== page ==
Till gave an AAAS flash talk on how U.S. Gulf Coast residents have grappled with decisions on whether to remain in, or leave, their homes in the wake of hurricanes and the predicted sea level rise with the warming of the world’s oceans.
For the residents she surveyed, their environment meant to them concepts like “home, family and community,” according to Till. “Guess what. They don’t want to go.”
Till will continue her dissertation work this summer to further explore how people living on the front lines of climate change perceive their environment, and their own futures as the risks increase with environmental change in their own backyards.
School of Sustainability researcher Veronica Horvath addressed the future of the American West’s most precious resource, water. Horvath, an Arizona State University Master of Science in sustainability student and Decision Center for a Desert City research assistant, is a first-place awardee of the 2018 Central Arizona Project Award for outstanding water research.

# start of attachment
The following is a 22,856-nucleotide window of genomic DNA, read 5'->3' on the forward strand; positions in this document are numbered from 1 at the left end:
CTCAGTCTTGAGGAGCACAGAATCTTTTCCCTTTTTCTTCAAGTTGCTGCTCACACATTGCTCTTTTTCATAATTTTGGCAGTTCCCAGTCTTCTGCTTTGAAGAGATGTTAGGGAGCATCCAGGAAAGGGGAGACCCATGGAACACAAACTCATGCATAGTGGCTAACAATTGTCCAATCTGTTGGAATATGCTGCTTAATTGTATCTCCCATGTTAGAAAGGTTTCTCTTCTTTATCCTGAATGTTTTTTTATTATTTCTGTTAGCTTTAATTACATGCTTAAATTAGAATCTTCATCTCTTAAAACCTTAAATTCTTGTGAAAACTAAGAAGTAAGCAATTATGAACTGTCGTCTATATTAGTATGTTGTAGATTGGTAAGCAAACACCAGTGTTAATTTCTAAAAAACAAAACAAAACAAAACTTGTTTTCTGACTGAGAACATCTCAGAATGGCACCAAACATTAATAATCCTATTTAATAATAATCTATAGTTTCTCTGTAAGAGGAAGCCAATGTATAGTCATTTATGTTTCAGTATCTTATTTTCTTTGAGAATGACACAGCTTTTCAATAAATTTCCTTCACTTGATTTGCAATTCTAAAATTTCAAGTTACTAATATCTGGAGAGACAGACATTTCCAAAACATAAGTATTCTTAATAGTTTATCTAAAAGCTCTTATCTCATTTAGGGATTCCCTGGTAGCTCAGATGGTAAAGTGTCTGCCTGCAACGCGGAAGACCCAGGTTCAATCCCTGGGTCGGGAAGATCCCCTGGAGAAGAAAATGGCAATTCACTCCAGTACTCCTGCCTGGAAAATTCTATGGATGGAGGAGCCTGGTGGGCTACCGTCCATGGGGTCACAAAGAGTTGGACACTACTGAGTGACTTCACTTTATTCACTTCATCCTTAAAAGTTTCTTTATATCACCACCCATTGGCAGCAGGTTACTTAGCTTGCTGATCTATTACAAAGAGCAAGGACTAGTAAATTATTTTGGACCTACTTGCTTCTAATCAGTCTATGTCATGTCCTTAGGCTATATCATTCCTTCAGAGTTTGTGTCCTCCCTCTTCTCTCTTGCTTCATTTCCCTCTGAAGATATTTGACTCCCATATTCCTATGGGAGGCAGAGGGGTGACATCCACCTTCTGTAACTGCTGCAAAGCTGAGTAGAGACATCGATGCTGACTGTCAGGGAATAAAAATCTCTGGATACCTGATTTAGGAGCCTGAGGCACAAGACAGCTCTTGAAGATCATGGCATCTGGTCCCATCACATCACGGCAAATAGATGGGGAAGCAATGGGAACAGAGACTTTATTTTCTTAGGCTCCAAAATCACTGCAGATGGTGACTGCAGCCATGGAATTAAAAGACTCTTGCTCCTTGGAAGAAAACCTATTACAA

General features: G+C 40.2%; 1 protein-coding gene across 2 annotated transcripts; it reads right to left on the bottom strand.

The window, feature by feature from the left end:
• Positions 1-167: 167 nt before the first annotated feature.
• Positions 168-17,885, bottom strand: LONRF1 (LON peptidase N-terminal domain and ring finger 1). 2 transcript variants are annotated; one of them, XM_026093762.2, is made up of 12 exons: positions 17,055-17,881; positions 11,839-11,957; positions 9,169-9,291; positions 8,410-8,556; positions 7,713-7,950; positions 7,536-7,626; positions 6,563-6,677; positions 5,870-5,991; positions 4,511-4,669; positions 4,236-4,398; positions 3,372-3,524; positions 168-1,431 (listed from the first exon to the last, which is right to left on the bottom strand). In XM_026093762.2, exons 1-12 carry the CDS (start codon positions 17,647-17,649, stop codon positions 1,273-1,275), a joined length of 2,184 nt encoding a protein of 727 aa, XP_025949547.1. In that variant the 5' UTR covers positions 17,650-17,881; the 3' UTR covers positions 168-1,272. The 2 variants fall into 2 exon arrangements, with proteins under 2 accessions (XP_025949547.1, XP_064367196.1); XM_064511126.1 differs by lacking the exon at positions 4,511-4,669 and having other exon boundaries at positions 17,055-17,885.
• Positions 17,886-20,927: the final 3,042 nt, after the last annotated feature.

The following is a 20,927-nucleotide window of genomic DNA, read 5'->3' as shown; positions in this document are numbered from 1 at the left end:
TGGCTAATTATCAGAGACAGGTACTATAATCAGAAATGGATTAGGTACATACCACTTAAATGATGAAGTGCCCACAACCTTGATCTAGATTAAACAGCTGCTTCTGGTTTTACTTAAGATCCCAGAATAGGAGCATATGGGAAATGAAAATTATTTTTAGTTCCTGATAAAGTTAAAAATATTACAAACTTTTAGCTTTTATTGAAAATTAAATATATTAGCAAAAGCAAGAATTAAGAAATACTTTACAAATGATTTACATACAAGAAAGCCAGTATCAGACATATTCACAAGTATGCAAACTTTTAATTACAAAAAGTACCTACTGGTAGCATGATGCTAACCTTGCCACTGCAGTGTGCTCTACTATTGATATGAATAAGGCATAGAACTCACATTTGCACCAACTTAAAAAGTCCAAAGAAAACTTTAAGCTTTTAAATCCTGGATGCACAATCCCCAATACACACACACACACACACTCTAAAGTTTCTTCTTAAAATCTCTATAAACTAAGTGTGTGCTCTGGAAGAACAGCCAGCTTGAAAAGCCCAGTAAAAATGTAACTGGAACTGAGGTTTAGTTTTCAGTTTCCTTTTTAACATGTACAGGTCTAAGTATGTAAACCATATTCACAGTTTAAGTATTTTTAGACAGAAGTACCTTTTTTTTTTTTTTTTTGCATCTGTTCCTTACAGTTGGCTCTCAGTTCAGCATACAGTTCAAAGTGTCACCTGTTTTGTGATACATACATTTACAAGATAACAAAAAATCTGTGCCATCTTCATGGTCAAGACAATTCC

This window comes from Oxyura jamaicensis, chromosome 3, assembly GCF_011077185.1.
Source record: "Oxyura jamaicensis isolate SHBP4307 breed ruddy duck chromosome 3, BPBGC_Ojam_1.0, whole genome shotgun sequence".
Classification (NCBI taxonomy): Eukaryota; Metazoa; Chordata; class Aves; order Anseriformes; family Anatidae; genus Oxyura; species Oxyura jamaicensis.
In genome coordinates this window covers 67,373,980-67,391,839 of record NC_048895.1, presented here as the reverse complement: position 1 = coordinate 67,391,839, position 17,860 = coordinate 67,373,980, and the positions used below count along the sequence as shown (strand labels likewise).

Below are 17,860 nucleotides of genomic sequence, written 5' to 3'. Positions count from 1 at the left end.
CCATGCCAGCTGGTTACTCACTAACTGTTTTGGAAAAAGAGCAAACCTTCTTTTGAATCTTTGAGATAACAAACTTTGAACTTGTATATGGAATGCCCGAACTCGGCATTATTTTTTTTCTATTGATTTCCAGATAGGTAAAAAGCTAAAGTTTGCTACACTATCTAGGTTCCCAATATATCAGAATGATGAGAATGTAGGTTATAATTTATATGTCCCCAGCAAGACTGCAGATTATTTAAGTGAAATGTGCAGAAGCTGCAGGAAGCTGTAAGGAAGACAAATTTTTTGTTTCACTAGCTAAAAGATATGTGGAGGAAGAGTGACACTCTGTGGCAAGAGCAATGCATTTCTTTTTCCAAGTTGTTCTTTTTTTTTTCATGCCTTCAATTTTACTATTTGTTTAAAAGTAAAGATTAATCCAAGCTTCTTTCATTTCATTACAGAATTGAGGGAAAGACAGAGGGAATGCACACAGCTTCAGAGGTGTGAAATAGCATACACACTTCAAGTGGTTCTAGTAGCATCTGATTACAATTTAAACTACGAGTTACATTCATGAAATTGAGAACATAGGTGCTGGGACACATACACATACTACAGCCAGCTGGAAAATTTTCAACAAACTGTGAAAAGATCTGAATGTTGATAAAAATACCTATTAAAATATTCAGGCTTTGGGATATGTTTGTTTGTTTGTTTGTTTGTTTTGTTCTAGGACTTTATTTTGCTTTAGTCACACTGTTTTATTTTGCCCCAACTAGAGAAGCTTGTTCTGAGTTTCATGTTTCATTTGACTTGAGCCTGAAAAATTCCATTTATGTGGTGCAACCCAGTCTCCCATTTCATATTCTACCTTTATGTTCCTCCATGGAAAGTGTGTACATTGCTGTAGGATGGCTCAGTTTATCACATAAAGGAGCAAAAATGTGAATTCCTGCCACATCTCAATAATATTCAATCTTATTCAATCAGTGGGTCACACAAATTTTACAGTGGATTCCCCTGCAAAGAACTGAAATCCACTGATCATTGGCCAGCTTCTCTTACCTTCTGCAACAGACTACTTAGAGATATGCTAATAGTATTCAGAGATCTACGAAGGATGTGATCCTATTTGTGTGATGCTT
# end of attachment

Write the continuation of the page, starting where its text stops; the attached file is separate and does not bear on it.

“As a researcher, I am curious to understand how cities address freshwater resources, long-term planning for sustainability and water governance," Horvath said.
At AAAS, she presented on a Decision Center for a Desert City 2018 survey that explores residential perceptions on sustainable water management in Phoenix, Las Vegas and Denver. The survey focuses on the need for water management changes and support for specific strategies toward sustainability. Although there were many takeaways from the survey, she found interesting that a large portion of residents supported strategies such as wastewater being treated to drinking-water standards.
"It has been an amazing opportunity as a Decision Center for a Desert City research assistant to travel to AAAS on behalf of ASU and a research endeavor that has been years in the making," Horvath said. "Our results suggest that increased engagement to encourage personal responsibility for water issues and knowledge of how to get involved with water sustainability solutions can work on meeting the needs of urban water sustainability at the local level."